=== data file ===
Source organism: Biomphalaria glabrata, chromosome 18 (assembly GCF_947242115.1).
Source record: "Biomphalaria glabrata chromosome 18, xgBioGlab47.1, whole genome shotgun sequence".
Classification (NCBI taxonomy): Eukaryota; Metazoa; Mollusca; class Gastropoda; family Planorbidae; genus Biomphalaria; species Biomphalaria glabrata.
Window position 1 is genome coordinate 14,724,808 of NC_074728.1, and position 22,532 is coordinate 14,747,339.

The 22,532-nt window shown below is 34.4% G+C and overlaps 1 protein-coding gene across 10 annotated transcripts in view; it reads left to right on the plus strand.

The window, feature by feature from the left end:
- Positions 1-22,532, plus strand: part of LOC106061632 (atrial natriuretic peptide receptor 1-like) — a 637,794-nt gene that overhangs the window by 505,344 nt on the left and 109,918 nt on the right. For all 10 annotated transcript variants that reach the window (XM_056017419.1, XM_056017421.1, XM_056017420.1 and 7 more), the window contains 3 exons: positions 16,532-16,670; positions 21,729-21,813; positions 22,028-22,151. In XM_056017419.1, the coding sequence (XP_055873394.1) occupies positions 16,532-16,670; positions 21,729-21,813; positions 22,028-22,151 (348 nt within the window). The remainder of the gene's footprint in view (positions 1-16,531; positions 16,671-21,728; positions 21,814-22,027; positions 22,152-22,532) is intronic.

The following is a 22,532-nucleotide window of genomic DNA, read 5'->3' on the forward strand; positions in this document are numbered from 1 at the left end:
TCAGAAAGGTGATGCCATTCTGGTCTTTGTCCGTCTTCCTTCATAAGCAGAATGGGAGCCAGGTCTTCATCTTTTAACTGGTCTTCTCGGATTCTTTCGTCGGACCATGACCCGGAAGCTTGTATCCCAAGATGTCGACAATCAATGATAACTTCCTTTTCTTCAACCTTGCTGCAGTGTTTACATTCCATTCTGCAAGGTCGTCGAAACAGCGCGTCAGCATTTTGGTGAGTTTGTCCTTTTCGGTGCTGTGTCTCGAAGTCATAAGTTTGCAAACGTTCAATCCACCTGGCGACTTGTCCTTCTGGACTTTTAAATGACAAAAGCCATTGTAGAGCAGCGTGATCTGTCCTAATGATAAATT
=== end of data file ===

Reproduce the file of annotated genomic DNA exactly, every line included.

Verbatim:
Source organism: Biomphalaria glabrata, chromosome 18 (assembly GCF_947242115.1).
Source record: "Biomphalaria glabrata chromosome 18, xgBioGlab47.1, whole genome shotgun sequence".
Classification (NCBI taxonomy): Eukaryota; Metazoa; Mollusca; class Gastropoda; family Planorbidae; genus Biomphalaria; species Biomphalaria glabrata.
Window position 1 is genome coordinate 14,724,808 of NC_074728.1, and position 22,532 is coordinate 14,747,339.

The 22,532-nt window shown below is 34.4% G+C and overlaps 1 protein-coding gene across 10 annotated transcripts in view; it reads left to right on the plus strand.

The window, feature by feature from the left end:
- Positions 1-22,532, plus strand: part of LOC106061632 (atrial natriuretic peptide receptor 1-like) — a 637,794-nt gene that overhangs the window by 505,344 nt on the left and 109,918 nt on the right. For all 10 annotated transcript variants that reach the window (XM_056017419.1, XM_056017421.1, XM_056017420.1 and 7 more), the window contains 3 exons: positions 16,532-16,670; positions 21,729-21,813; positions 22,028-22,151. In XM_056017419.1, the coding sequence (XP_055873394.1) occupies positions 16,532-16,670; positions 21,729-21,813; positions 22,028-22,151 (348 nt within the window). The remainder of the gene's footprint in view (positions 1-16,531; positions 16,671-21,728; positions 21,814-22,027; positions 22,152-22,532) is intronic.

The following is a 22,532-nucleotide window of genomic DNA, read 5'->3' on the forward strand; positions in this document are numbered from 1 at the left end:
TCAGAAAGGTGATGCCATTCTGGTCTTTGTCCGTCTTCCTTCATAAGCAGAATGGGAGCCAGGTCTTCATCTTTTAACTGGTCTTCTCGGATTCTTTCGTCGGACCATGACCCGGAAGCTTGTATCCCAAGATGTCGACAATCAATGATAACTTCCTTTTCTTCAACCTTGCTGCAGTGTTTACATTCCATTCTGCAAGGTCGTCGAAACAGCGCGTCAGCATTTTGGTGAGTTTGTCCTTTTCGGTGCTGTGTCTCGAAGTCATAAGTTTGCAAACGTTCAATCCACCTGGCGACTTGTCCTTCTGGACTTTTAAATGACAAAAGCCATTGTAGAGCAGCGTGATCTGTCCTAATGATAAATT